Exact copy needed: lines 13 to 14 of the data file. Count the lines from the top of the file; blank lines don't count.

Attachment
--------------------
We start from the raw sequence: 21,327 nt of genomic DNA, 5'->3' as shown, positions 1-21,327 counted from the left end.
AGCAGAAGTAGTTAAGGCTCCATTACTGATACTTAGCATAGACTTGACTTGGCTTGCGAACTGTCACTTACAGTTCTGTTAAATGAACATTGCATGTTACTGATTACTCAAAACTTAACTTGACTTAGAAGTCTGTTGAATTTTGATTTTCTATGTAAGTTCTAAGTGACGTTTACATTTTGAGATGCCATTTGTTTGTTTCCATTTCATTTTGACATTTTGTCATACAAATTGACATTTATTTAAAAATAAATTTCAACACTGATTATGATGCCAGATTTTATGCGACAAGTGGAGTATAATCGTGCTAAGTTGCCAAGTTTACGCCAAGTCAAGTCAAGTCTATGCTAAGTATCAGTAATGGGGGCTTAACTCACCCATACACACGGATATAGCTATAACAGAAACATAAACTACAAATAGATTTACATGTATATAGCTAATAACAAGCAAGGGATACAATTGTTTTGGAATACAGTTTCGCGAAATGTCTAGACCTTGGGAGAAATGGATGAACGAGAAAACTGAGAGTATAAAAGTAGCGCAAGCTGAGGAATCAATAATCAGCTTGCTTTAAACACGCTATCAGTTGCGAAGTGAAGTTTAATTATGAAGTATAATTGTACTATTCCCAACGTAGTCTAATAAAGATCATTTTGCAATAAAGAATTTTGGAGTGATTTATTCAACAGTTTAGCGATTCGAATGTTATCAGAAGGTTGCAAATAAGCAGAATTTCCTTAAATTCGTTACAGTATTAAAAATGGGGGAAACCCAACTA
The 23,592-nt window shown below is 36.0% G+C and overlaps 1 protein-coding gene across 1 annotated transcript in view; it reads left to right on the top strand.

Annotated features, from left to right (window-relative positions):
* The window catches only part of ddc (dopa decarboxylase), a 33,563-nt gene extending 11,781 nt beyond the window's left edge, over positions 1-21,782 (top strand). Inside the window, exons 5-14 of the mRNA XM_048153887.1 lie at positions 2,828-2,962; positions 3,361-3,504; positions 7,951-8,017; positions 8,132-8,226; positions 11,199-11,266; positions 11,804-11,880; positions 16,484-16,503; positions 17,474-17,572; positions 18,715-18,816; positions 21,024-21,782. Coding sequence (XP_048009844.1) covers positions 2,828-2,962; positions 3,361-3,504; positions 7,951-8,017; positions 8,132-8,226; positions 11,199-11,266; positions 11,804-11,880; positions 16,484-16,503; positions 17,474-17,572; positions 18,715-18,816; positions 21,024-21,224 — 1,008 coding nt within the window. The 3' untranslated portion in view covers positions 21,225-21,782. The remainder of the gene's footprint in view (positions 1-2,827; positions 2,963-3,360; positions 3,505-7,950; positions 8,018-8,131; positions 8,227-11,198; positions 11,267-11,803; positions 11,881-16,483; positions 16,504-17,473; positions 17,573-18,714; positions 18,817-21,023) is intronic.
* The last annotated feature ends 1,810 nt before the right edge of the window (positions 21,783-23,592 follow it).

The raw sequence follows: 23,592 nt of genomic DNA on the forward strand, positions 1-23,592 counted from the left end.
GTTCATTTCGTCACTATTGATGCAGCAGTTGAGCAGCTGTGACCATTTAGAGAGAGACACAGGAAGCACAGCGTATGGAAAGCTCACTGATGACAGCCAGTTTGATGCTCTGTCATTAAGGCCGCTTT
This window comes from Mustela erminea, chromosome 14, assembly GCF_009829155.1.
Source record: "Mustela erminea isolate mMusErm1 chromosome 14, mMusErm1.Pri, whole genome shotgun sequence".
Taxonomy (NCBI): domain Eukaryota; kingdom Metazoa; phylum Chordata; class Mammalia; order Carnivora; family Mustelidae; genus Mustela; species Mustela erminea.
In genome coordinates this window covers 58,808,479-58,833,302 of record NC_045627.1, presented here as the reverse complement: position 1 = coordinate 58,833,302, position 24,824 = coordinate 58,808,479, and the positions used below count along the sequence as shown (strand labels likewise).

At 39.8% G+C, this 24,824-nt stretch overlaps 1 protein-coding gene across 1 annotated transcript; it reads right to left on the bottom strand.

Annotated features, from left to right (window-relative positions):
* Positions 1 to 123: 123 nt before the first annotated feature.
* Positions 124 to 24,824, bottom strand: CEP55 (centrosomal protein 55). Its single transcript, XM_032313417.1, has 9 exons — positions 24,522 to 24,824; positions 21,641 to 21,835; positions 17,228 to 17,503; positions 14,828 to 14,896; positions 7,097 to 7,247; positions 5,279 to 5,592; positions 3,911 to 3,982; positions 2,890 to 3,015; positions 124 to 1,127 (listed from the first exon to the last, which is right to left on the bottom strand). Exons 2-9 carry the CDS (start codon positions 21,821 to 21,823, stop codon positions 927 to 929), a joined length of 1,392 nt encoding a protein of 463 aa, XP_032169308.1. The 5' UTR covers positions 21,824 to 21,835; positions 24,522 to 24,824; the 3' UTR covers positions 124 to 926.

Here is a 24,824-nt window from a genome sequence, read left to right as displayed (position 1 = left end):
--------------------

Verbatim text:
At 39.8% G+C, this 24,824-nt stretch overlaps 1 protein-coding gene across 1 annotated transcript; it reads right to left on the bottom strand.

Annotated features, from left to right (window-relative positions):